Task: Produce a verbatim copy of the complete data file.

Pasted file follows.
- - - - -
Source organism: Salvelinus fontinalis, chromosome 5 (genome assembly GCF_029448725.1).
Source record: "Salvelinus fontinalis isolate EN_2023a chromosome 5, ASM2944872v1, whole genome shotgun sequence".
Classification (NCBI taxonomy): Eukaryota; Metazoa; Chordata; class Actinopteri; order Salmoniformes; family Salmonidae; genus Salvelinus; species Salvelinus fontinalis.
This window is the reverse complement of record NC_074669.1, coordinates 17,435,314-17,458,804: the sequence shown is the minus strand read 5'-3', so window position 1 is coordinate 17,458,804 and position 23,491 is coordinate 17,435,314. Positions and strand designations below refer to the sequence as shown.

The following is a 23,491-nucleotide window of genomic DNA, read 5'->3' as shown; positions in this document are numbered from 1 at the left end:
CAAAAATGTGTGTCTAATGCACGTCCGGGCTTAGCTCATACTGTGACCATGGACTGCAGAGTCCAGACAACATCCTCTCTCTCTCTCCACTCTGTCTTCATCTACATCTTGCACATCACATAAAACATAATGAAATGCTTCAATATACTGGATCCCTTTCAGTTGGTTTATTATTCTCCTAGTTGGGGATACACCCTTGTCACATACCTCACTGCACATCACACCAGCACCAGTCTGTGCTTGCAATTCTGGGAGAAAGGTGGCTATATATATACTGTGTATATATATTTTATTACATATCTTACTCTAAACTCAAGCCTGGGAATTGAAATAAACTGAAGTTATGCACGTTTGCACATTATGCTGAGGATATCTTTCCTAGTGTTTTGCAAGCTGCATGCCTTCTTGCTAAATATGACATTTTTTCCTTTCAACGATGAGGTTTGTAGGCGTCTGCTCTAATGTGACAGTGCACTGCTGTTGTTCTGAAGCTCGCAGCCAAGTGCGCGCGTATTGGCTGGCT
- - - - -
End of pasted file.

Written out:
Source organism: Salvelinus fontinalis, chromosome 5 (genome assembly GCF_029448725.1).
Source record: "Salvelinus fontinalis isolate EN_2023a chromosome 5, ASM2944872v1, whole genome shotgun sequence".
Classification (NCBI taxonomy): Eukaryota; Metazoa; Chordata; class Actinopteri; order Salmoniformes; family Salmonidae; genus Salvelinus; species Salvelinus fontinalis.
This window is the reverse complement of record NC_074669.1, coordinates 17,435,314-17,458,804: the sequence shown is the minus strand read 5'-3', so window position 1 is coordinate 17,458,804 and position 23,491 is coordinate 17,435,314. Positions and strand designations below refer to the sequence as shown.

The following is a 23,491-nucleotide window of genomic DNA, read 5'->3' as shown; positions in this document are numbered from 1 at the left end:
CAAAAATGTGTGTCTAATGCACGTCCGGGCTTAGCTCATACTGTGACCATGGACTGCAGAGTCCAGACAACATCCTCTCTCTCTCTCCACTCTGTCTTCATCTACATCTTGCACATCACATAAAACATAATGAAATGCTTCAATATACTGGATCCCTTTCAGTTGGTTTATTATTCTCCTAGTTGGGGATACACCCTTGTCACATACCTCACTGCACATCACACCAGCACCAGTCTGTGCTTGCAATTCTGGGAGAAAGGTGGCTATATATATACTGTGTATATATATTTTATTACATATCTTACTCTAAACTCAAGCCTGGGAATTGAAATAAACTGAAGTTATGCACGTTTGCACATTATGCTGAGGATATCTTTCCTAGTGTTTTGCAAGCTGCATGCCTTCTTGCTAAATATGACATTTTTTCCTTTCAACGATGAGGTTTGTAGGCGTCTGCTCTAATGTGACAGTGCACTGCTGTTGTTCTGAAGCTCGCAGCCAAGTGCGCGCGTATTGGCTGGCT